Superconducting Nanodevices


Nicola Poccia's group synthesizes topological superconductors in complex quantum matter. We focus on artificial systems that are free from lattice matching constraints and where the collective properties in a wide range of temperatures and external fields are controlled by a multi-component and space-time organization. After synthesis, we explore the electronic and structural properties by means of a variety of experimental probes, including electronic transport at the nanoscale and synchrotron radiation microscopies resolved in space and time. Our main focus is to advance the tools for the synthesis, nanoscale imaging and control of topological superconductors in complex quantum matter. Our ultimate challenge is to realize specifically tailored topological superconducting properties in complex quantum matter that are robust up to room temperature. Although we are driven by curiosity, we keep an eye open for applications of our research in solid state quantum technologies that need higher operation temperatures.


Dr. Nicola Poccia

Head of Research Group "Superconducting Nanodevices"

Room:     A 3E.06.2
Phone:   +49 351 4659 527


Recent Highlights

We have developed a bismuth-based, two-dimensional superconductor that is only one nanometer thick. By studying fluctuations in this ultra-thin material as it transitions into superconductivity, we can gain insight into the processes that drive superconductivity more generally.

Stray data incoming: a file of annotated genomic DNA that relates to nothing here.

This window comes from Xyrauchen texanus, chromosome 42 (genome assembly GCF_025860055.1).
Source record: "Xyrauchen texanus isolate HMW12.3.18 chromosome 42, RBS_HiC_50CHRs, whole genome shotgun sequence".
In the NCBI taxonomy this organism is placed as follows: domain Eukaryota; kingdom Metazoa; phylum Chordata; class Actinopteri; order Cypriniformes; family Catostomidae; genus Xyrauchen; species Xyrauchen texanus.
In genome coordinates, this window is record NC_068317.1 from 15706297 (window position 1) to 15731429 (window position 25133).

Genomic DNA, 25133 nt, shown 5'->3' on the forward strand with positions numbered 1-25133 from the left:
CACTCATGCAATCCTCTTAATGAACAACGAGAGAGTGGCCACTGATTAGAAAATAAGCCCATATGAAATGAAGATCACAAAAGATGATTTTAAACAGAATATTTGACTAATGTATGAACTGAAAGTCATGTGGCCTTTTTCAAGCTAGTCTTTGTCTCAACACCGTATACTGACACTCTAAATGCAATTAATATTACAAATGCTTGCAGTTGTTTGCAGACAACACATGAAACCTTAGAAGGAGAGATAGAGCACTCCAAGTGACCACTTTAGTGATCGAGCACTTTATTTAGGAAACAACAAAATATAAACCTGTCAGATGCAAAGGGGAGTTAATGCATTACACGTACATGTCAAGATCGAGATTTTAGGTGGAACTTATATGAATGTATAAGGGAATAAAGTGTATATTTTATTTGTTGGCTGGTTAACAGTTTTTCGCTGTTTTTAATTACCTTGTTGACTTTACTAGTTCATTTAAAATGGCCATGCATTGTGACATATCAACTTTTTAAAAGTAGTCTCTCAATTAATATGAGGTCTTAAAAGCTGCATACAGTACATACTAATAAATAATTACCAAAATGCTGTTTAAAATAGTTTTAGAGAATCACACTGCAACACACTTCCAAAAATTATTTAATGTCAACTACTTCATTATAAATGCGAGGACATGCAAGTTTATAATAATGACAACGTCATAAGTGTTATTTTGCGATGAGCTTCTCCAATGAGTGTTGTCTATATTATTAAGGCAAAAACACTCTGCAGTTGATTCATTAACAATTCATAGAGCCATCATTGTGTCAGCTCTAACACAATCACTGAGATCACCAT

Physical Review Letters 122.24 (2019): 247001.

We have realized a system containing 90,000 superconducting niobium nano-sized islands on top of a gold film. In this configuration, the vortices find it energetically easiest to settle into energy dimples in an arrangement like an egg crate — and make the material act as a Mott insulator, since the vortices won’t move if the applied electric current is small. When they applied a large enough electric current, we observed a dynamic Mott transition as the system flipped to become a conducting metal; the properties of the material had changed as the current pushed it out of equilibrium.

Science 349.6253 (2015): 1202-1205.

We used advanced X-ray microscopies to study the fractal spatial correlation of quantum matter in superconductors, favouring quantum coherent-states at high temperature.

Nature 525.7569 (2015): 359.

Proceedings of the National Academy of Sciences 109.39 (2012): 15685-15690.

Nature 466.7308 (2010): 841.

We have realized set-up to write/erase and monitor robust superconducting regions in a disordered matrix of a high temperature superconductors. The technique can be used to spatially organize the ordering of defects in superconductors and control its mesoscale properties. The X-ray beam is focused on the sample and then a charge-coupled device (CCD) camera is used to detect the X-ray reflection.

Nature materials 10.10 (2011): 733